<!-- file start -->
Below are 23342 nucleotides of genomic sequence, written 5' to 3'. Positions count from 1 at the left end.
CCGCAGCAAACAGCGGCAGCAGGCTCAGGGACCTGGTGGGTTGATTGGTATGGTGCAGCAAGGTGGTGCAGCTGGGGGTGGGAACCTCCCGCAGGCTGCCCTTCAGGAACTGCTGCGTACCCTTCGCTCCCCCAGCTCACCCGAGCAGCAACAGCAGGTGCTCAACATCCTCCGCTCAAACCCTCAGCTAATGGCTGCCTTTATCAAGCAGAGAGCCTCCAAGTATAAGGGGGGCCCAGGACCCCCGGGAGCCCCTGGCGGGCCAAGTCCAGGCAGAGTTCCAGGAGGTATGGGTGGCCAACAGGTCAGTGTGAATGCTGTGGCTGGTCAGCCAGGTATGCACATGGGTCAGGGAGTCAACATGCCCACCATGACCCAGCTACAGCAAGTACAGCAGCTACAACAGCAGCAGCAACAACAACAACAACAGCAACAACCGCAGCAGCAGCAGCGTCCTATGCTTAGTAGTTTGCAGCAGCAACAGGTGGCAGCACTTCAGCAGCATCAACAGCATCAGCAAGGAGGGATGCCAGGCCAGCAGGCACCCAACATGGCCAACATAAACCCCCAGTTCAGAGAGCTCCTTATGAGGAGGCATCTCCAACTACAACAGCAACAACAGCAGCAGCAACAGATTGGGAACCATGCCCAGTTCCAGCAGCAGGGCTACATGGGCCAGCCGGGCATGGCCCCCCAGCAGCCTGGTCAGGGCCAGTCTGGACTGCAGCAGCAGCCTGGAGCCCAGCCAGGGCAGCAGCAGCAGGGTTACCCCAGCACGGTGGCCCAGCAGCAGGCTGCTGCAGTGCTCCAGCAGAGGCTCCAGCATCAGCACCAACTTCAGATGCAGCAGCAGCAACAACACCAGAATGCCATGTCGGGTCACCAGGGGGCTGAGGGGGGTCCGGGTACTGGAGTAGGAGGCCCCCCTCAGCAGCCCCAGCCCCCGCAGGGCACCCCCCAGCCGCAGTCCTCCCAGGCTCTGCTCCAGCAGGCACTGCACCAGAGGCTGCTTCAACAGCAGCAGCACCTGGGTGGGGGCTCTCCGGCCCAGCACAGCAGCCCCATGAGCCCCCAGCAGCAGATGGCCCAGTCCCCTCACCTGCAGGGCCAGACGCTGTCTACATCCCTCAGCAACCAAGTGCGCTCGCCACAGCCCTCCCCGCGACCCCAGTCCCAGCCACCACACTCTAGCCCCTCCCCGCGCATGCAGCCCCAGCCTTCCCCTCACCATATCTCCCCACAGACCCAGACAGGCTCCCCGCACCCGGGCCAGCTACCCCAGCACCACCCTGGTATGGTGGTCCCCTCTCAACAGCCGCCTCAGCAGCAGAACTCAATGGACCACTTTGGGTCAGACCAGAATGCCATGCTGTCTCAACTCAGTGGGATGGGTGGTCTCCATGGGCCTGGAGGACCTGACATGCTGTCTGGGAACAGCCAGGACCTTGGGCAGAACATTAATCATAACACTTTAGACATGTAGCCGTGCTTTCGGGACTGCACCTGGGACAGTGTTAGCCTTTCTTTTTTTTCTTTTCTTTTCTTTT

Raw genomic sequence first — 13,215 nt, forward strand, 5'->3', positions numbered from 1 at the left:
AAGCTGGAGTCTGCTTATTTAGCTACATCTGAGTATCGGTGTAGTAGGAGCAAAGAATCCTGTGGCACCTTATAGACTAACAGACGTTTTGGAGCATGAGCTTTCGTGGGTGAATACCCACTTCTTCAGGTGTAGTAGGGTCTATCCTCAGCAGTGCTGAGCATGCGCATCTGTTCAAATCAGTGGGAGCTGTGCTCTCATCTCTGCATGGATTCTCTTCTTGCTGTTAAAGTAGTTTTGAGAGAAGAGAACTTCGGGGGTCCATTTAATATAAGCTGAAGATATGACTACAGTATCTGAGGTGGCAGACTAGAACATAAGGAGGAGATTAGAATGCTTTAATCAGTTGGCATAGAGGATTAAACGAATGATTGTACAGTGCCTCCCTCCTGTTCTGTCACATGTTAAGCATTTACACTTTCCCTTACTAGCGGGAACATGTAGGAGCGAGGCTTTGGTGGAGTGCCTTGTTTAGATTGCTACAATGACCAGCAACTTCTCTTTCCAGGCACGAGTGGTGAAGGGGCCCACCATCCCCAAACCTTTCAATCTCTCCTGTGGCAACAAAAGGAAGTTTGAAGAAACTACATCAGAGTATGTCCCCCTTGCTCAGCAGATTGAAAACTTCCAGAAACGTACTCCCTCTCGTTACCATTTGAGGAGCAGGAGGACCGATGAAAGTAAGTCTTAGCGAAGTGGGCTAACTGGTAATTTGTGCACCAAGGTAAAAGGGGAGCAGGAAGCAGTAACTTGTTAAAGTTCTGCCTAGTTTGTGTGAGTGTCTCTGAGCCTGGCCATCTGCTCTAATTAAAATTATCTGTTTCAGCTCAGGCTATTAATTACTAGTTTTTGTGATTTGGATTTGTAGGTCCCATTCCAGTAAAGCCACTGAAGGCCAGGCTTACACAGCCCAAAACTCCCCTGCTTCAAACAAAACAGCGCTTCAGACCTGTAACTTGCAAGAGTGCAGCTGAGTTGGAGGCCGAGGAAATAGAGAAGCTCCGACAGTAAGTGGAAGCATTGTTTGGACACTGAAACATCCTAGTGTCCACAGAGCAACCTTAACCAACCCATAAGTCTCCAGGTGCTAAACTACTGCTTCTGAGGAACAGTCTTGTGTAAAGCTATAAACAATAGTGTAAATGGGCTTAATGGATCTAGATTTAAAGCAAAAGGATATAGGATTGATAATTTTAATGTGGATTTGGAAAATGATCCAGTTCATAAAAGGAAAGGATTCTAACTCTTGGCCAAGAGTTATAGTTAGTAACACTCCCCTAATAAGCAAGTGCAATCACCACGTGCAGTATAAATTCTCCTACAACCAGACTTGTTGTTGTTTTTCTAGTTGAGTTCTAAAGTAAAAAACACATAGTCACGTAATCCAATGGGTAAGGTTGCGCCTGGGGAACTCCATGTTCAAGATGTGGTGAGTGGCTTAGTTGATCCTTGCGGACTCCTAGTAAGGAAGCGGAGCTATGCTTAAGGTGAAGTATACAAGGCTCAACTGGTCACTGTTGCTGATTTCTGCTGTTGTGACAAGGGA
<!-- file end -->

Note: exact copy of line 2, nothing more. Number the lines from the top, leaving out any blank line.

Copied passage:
CCGCAGCAAACAGCGGCAGCAGGCTCAGGGACCTGGTGGGTTGATTGGTATGGTGCAGCAAGGTGGTGCAGCTGGGGGTGGGAACCTCCCGCAGGCTGCCCTTCAGGAACTGCTGCGTACCCTTCGCTCCCCCAGCTCACCCGAGCAGCAACAGCAGGTGCTCAACATCCTCCGCTCAAACCCTCAGCTAATGGCTGCCTTTATCAAGCAGAGAGCCTCCAAGTATAAGGGGGGCCCAGGACCCCCGGGAGCCCCTGGCGGGCCAAGTCCAGGCAGAGTTCCAGGAGGTATGGGTGGCCAACAGGTCAGTGTGAATGCTGTGGCTGGTCAGCCAGGTATGCACATGGGTCAGGGAGTCAACATGCCCACCATGACCCAGCTACAGCAAGTACAGCAGCTACAACAGCAGCAGCAACAACAACAACAACAGCAACAACCGCAGCAGCAGCAGCGTCCTATGCTTAGTAGTTTGCAGCAGCAACAGGTGGCAGCACTTCAGCAGCATCAACAGCATCAGCAAGGAGGGATGCCAGGCCAGCAGGCACCCAACATGGCCAACATAAACCCCCAGTTCAGAGAGCTCCTTATGAGGAGGCATCTCCAACTACAACAGCAACAACAGCAGCAGCAACAGATTGGGAACCATGCCCAGTTCCAGCAGCAGGGCTACATGGGCCAGCCGGGCATGGCCCCCCAGCAGCCTGGTCAGGGCCAGTCTGGACTGCAGCAGCAGCCTGGAGCCCAGCCAGGGCAGCAGCAGCAGGGTTACCCCAGCACGGTGGCCCAGCAGCAGGCTGCTGCAGTGCTCCAGCAGAGGCTCCAGCATCAGCACCAACTTCAGATGCAGCAGCAGCAACAACACCAGAATGCCATGTCGGGTCACCAGGGGGCTGAGGGGGGTCCGGGTACTGGAGTAGGAGGCCCCCCTCAGCAGCCCCAGCCCCCGCAGGGCACCCCCCAGCCGCAGTCCTCCCAGGCTCTGCTCCAGCAGGCACTGCACCAGAGGCTGCTTCAACAGCAGCAGCACCTGGGTGGGGGCTCTCCGGCCCAGCACAGCAGCCCCATGAGCCCCCAGCAGCAGATGGCCCAGTCCCCTCACCTGCAGGGCCAGACGCTGTCTACATCCCTCAGCAACCAAGTGCGCTCGCCACAGCCCTCCCCGCGACCCCAGTCCCAGCCACCACACTCTAGCCCCTCCCCGCGCATGCAGCCCCAGCCTTCCCCTCACCATATCTCCCCACAGACCCAGACAGGCTCCCCGCACCCGGGCCAGCTACCCCAGCACCACCCTGGTATGGTGGTCCCCTCTCAACAGCCGCCTCAGCAGCAGAACTCAATGGACCACTTTGGGTCAGACCAGAATGCCATGCTGTCTCAACTCAGTGGGATGGGTGGTCTCCATGGGCCTGGAGGACCTGACATGCTGTCTGGGAACAGCCAGGACCTTGGGCAGAACATTAATCATAACACTTTAGACATGTAGCCGTGCTTTCGGGACTGCACCTGGGACAGTGTTAGCCTTTCTTTTTTTTCTTTTCTTTTCTTTT